The aim of computational neuroscience is to gain insight into the dynamics and functionality of the nervous system by means of modeling and simulation. Current research leverages the power of High Performance Computing facilities to enable multi-scale simulations capturing both low-level neural activity and large-scale interactions between brain regions. In this paper, we describe an interactive analysis tool that enables neuroscientists to explore data from such simulations. One of the driving challenges behind this work is the integration of macroscopic data at the level of brain regions with microscopic simulation results, such as the activity of individual neurons. While researchers validate their findings mainly by visualizing these data in a non-interactive fashion, state-of-the-art visualizations, tailored to the scientific question yet sufficiently general to accommodate different types of models, enable such analyses to be performed more efficiently. This work describes several visualization designs, conceived in close collaboration with domain experts, for the analysis of network models. We primarily focus on the exploration of neural activity data, inspecting connectivity of brain regions and populations, and visualizing activity flux across regions. We demonstrate the effectiveness of our approach in a case study conducted with domain experts.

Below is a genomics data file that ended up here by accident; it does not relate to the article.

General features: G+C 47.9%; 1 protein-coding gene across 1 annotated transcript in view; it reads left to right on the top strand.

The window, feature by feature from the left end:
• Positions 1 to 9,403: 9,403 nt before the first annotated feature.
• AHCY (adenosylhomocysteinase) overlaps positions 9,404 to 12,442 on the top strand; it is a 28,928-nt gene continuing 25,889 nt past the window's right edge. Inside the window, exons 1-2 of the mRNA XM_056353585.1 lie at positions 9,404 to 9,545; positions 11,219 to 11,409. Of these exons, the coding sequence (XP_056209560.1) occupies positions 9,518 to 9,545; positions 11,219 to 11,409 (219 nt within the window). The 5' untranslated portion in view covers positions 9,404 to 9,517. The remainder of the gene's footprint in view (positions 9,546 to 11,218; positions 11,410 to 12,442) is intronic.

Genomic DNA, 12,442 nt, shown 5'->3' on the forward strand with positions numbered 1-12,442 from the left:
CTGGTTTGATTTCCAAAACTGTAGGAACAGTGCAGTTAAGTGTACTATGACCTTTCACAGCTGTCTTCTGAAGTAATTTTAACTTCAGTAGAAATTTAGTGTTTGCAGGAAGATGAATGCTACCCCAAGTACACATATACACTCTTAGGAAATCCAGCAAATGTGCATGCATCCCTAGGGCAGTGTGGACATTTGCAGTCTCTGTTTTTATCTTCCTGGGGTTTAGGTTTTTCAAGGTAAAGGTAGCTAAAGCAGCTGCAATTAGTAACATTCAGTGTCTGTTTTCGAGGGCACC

In recent years, the simulation of spiking neural networks has advanced in terms of both simulation technology and knowledge about neuroanatomy. Due to these advances, it is now possible to run simulations at the brain scale, which produce an unprecedented amount of data to be analyzed and understood by researchers. As aid, VisNEST, a tool for the combined visualization of simulated spike data and anatomy was developed.
Modeling and simulating a brain’s connectivity produces an immense
amount of data, which has to be analyzed in a timely fashion.
Neuroscientists are currently modeling parts of the brain –
e.g. the visual cortex – of primates like Macaque monkeys in order
to deduce functionality and transfer newly gained insights to
the human brain. Current research leverages the power of today’s
High Performance Computing (HPC) machines in order to simulate
low level neural activity. In this paper, we describe an interactive
analysis tool that enables neuroscientists to visualize the resulting
simulation output. One of the driving challenges behind our development
is the integration of macroscopic data, e.g. brain areas, with
microscopic simulation results, e.g. spiking behavior of individual neurons.